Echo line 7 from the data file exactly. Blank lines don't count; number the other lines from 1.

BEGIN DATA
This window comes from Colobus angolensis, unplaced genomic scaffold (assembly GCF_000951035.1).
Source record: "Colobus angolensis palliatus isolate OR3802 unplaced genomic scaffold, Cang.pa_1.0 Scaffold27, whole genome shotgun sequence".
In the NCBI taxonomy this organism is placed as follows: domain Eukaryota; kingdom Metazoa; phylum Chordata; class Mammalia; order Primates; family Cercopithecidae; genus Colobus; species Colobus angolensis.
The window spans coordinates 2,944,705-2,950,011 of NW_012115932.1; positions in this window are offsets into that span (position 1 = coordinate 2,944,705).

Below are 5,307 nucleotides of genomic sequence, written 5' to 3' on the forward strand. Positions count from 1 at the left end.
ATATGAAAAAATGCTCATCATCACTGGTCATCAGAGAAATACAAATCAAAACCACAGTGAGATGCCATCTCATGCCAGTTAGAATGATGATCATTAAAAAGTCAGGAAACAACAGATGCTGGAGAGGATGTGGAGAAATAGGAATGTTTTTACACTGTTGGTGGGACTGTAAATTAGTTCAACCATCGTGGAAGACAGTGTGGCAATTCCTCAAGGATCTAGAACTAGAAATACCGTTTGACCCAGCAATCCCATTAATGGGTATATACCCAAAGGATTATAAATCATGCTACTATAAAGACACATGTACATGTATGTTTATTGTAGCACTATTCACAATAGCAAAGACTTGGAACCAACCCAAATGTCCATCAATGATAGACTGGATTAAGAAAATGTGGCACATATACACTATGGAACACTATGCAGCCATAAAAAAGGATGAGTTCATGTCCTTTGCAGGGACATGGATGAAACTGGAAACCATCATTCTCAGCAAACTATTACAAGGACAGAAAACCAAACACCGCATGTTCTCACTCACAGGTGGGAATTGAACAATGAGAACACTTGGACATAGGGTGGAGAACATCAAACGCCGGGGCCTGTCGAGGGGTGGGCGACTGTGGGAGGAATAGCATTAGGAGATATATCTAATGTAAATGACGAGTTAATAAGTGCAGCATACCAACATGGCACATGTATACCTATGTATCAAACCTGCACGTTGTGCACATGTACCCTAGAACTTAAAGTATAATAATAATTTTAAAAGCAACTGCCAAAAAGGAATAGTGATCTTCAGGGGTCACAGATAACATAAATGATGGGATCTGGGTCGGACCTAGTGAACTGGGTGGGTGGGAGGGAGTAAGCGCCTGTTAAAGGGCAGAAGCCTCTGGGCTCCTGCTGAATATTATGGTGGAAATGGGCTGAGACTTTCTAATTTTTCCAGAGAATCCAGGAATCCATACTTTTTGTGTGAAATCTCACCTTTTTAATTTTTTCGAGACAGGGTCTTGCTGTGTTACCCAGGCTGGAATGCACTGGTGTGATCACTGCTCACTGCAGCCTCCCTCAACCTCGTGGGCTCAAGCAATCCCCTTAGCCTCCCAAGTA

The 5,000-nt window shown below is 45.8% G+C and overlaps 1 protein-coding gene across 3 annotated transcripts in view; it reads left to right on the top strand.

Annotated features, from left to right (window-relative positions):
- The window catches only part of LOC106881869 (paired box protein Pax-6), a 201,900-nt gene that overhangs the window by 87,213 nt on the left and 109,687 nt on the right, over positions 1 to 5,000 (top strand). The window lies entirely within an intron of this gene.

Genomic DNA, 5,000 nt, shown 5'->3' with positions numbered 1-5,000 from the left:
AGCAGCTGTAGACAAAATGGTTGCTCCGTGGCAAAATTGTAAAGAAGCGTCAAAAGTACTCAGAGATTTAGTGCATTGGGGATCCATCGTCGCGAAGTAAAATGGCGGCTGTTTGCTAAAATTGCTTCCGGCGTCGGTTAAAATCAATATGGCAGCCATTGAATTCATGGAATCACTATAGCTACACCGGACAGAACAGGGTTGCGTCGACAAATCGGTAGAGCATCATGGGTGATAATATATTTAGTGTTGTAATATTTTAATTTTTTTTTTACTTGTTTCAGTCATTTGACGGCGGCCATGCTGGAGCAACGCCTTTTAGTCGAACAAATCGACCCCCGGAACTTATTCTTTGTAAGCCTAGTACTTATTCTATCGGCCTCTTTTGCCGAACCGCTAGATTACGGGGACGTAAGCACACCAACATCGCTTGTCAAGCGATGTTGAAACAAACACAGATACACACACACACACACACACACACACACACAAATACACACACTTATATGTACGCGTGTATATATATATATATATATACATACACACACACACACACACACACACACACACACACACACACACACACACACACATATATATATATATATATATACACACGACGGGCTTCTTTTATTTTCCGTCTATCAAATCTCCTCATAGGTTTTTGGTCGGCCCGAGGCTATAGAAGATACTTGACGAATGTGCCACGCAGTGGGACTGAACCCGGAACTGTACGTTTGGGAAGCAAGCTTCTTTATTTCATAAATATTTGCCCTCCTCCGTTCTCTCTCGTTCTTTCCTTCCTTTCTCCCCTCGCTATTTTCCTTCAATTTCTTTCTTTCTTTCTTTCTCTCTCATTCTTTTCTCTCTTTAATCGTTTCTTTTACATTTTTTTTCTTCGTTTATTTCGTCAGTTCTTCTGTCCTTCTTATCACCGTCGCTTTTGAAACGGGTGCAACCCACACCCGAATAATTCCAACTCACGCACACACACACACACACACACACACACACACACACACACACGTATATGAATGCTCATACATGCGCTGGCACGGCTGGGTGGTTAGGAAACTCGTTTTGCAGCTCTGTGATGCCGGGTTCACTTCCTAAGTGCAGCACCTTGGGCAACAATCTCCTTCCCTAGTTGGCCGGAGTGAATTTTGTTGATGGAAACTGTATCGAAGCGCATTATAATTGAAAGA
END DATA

The 5,000-nt window shown below is 45.8% G+C and overlaps 1 protein-coding gene across 3 annotated transcripts in view; it reads left to right on the top strand.